Have you ever gone through those times when either you feel a total lack of creativity, or nothing seems to work out? That’s how I’m feeling right now – the struggle is real, my friend! It’s not that I’m lacking ideas, or the desire to create. It just feels like everything I touch is turning to crap – nothing is turning out like it’s supposed to! What do you do when you have this problem (I’m hoping I’m not the only one!). Honestly, I think that the only thing is to push through it. Keep trying, turning out what feels like garbage, until it changes.
KEEP FIXING, OR START OVER?
There are those artists who believe you should never chuck a bad painting – that you should keep at it, keep fixing. You can either wipe off and area (depending on your medium) and keep working, or paint over top. Luckily with alcohol ink, you can both wipe off and paint on top! Watercolour painting is much more difficult to correct; it can be lifted off to a certain point, but is more easily painted over. Edouard Manet is quoted as having said “When you’ve got it, you’ve got it. When you haven’t, you begin again. All the rest is humbug”.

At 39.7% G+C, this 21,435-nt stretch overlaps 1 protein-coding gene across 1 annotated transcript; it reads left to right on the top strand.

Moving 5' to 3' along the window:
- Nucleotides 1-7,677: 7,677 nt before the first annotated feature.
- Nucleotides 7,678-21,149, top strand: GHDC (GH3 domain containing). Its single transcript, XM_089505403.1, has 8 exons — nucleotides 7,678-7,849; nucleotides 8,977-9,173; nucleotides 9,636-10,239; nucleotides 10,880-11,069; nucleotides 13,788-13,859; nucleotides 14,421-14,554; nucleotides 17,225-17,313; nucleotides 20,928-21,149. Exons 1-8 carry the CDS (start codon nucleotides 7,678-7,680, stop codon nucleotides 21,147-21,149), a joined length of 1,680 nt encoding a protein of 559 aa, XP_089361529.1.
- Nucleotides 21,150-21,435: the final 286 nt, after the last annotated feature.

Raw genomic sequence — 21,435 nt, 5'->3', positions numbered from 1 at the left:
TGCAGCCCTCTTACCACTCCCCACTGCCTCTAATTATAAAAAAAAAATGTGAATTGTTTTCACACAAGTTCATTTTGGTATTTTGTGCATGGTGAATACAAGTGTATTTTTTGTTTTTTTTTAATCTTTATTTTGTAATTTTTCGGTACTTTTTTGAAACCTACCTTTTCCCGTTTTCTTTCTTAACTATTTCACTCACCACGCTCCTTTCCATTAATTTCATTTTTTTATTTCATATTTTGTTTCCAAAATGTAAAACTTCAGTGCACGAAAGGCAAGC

I think I’m sort of in between. If I feel that a painting is salvageable, I’ll try to rework it. Lift, wipe, paint over, try again. And even again and again. But at a certain point, if it doesn’t progress, or it turns into a hot mess, then it has to be chucked! Trust me, I have a lot of pieces in my ‘humbug’ file!
I KEPT FIXING
I’ve been working on the tutorials from our recent Alcohol Ink Fall Conference. Normally, when I follow along with tutorials, I have good success. This is not a normal time – I’m having failure after failure! In fact, this piece that I’m about to share is on the back side of one of those failures! I decided that, if I have to work out the uglies, then I would simply use the reverse side of the Yupo. The original painting for this tutorial by Francine Dufour Jones is gorgeous! The errors in my painting are all my own – no fault to her tutorial.
This style of painting (or at least, my version of it) I think fits in with another quote by Manet; “There are no lines in nature, only areas of colour, one against another”. In this painting, it’s the grouping of the leaf colours, the darker shadows and lightness of the birch trees.
I’ve learned a lot from this failure, so in that instance, I guess I can consider it not a true failure. I will keep on painting, and working through the problems. Hopefully it’ll be over sooner, rather than later! Thanks for hanging in with me!
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